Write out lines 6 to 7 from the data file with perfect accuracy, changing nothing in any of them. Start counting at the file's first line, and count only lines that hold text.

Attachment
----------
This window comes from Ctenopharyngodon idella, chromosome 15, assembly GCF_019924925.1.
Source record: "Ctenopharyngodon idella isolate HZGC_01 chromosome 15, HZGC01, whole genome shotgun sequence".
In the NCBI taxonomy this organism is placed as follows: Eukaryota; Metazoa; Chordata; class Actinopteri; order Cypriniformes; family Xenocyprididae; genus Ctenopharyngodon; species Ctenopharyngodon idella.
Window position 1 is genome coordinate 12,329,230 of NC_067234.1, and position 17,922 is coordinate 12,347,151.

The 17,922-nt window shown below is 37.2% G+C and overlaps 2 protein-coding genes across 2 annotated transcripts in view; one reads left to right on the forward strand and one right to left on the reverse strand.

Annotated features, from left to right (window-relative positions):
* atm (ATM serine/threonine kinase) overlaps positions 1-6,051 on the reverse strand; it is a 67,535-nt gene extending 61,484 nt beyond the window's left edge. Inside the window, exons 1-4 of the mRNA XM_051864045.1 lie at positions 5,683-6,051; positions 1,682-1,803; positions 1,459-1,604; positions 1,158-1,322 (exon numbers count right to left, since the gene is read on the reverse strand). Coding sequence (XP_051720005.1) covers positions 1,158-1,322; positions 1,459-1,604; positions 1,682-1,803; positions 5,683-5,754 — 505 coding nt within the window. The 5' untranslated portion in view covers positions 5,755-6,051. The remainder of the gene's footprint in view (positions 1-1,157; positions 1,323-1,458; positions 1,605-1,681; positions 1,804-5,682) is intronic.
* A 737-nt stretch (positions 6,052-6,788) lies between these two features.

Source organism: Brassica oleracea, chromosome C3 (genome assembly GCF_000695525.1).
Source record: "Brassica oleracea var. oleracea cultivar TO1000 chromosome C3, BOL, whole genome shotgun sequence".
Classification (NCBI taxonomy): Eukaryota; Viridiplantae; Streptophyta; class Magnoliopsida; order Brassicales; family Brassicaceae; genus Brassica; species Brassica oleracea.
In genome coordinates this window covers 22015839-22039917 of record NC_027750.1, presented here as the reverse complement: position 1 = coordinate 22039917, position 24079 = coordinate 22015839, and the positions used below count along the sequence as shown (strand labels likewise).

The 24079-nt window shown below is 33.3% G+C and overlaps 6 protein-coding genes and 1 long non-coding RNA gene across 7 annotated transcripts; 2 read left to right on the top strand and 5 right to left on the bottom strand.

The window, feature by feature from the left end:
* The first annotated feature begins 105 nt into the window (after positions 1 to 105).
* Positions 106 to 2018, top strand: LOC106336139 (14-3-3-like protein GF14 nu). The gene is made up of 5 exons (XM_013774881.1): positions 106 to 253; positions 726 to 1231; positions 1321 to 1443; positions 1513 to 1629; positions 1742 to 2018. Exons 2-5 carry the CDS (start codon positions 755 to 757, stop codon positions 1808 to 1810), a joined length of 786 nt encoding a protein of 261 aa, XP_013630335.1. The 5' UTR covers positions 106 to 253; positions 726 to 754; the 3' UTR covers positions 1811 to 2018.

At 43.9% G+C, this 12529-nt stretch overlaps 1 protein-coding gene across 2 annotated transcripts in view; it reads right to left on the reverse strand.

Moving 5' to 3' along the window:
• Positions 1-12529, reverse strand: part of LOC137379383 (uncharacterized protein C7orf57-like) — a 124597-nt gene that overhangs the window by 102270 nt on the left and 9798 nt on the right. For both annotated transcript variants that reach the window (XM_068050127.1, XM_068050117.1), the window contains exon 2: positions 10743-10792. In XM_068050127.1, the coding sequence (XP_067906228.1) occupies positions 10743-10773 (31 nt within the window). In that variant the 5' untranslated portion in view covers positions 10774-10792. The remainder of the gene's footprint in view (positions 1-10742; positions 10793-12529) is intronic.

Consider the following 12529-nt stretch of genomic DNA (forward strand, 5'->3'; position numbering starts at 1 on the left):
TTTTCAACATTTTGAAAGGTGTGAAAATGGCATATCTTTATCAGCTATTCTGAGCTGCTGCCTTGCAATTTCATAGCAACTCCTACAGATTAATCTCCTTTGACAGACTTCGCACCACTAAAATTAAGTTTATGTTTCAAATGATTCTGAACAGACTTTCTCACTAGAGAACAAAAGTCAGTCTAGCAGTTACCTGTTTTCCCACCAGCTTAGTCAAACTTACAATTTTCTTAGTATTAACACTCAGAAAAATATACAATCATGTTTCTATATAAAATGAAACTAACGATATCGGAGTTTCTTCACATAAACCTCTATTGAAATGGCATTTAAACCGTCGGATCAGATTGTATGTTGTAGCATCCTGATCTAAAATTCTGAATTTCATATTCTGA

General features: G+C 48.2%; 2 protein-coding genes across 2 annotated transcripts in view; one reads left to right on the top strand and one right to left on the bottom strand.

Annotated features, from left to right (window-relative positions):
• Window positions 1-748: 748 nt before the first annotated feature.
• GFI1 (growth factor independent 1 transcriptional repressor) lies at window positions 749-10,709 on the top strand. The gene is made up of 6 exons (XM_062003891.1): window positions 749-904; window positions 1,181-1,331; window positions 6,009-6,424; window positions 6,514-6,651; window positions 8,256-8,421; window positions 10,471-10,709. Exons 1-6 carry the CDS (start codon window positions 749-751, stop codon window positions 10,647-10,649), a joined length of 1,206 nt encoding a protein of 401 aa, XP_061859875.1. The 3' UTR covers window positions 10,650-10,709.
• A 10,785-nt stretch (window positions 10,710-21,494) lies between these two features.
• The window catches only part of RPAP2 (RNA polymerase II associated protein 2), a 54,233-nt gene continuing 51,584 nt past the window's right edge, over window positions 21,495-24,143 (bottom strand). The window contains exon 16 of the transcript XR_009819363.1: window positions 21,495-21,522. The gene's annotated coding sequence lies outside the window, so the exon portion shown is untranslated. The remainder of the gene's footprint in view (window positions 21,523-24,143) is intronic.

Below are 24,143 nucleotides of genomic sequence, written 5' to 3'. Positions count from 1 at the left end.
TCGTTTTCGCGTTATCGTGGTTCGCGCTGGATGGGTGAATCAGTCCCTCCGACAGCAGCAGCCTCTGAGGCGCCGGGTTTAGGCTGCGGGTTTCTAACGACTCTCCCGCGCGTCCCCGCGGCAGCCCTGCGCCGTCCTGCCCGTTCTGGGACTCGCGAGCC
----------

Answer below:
Annotated features, from left to right (window-relative positions):
* atm (ATM serine/threonine kinase) overlaps positions 1-6,051 on the reverse strand; it is a 67,535-nt gene extending 61,484 nt beyond the window's left edge. Inside the window, exons 1-4 of the mRNA XM_051864045.1 lie at positions 5,683-6,051; positions 1,682-1,803; positions 1,459-1,604; positions 1,158-1,322 (exon numbers count right to left, since the gene is read on the reverse strand). Coding sequence (XP_051720005.1) covers positions 1,158-1,322; positions 1,459-1,604; positions 1,682-1,803; positions 5,683-5,754 — 505 coding nt within the window. The 5' untranslated portion in view covers positions 5,755-6,051. The remainder of the gene's footprint in view (positions 1-1,157; positions 1,323-1,458; positions 1,605-1,681; positions 1,804-5,682) is intronic.